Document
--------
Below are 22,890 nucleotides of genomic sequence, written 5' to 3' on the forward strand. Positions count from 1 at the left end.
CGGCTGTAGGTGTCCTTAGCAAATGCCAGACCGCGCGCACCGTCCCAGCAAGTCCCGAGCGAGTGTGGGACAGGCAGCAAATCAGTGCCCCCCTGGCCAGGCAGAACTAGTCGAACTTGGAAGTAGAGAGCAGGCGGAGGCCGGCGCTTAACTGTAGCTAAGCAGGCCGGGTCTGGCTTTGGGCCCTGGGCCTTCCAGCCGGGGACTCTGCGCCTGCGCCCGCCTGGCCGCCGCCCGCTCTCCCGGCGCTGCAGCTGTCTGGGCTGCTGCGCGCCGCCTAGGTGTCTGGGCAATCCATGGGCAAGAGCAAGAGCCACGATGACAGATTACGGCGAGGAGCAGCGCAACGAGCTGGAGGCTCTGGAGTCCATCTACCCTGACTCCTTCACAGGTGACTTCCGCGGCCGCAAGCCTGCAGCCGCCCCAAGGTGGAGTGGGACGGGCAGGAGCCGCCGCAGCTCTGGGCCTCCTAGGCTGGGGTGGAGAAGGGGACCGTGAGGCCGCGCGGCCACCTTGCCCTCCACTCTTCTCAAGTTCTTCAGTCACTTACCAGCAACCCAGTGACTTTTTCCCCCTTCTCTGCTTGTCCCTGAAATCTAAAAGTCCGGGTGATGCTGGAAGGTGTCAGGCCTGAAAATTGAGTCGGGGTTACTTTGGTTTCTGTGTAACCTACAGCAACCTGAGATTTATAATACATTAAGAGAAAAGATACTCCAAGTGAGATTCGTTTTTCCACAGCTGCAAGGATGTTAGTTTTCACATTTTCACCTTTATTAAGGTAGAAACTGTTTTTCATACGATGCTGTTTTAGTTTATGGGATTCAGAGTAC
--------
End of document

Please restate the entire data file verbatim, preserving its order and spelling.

Below are 22,890 nucleotides of genomic sequence, written 5' to 3' on the forward strand. Positions count from 1 at the left end.
CGGCTGTAGGTGTCCTTAGCAAATGCCAGACCGCGCGCACCGTCCCAGCAAGTCCCGAGCGAGTGTGGGACAGGCAGCAAATCAGTGCCCCCCTGGCCAGGCAGAACTAGTCGAACTTGGAAGTAGAGAGCAGGCGGAGGCCGGCGCTTAACTGTAGCTAAGCAGGCCGGGTCTGGCTTTGGGCCCTGGGCCTTCCAGCCGGGGACTCTGCGCCTGCGCCCGCCTGGCCGCCGCCCGCTCTCCCGGCGCTGCAGCTGTCTGGGCTGCTGCGCGCCGCCTAGGTGTCTGGGCAATCCATGGGCAAGAGCAAGAGCCACGATGACAGATTACGGCGAGGAGCAGCGCAACGAGCTGGAGGCTCTGGAGTCCATCTACCCTGACTCCTTCACAGGTGACTTCCGCGGCCGCAAGCCTGCAGCCGCCCCAAGGTGGAGTGGGACGGGCAGGAGCCGCCGCAGCTCTGGGCCTCCTAGGCTGGGGTGGAGAAGGGGACCGTGAGGCCGCGCGGCCACCTTGCCCTCCACTCTTCTCAAGTTCTTCAGTCACTTACCAGCAACCCAGTGACTTTTTCCCCCTTCTCTGCTTGTCCCTGAAATCTAAAAGTCCGGGTGATGCTGGAAGGTGTCAGGCCTGAAAATTGAGTCGGGGTTACTTTGGTTTCTGTGTAACCTACAGCAACCTGAGATTTATAATACATTAAGAGAAAAGATACTCCAAGTGAGATTCGTTTTTCCACAGCTGCAAGGATGTTAGTTTTCACATTTTCACCTTTATTAAGGTAGAAACTGTTTTTCATACGATGCTGTTTTAGTTTATGGGATTCAGAGTAC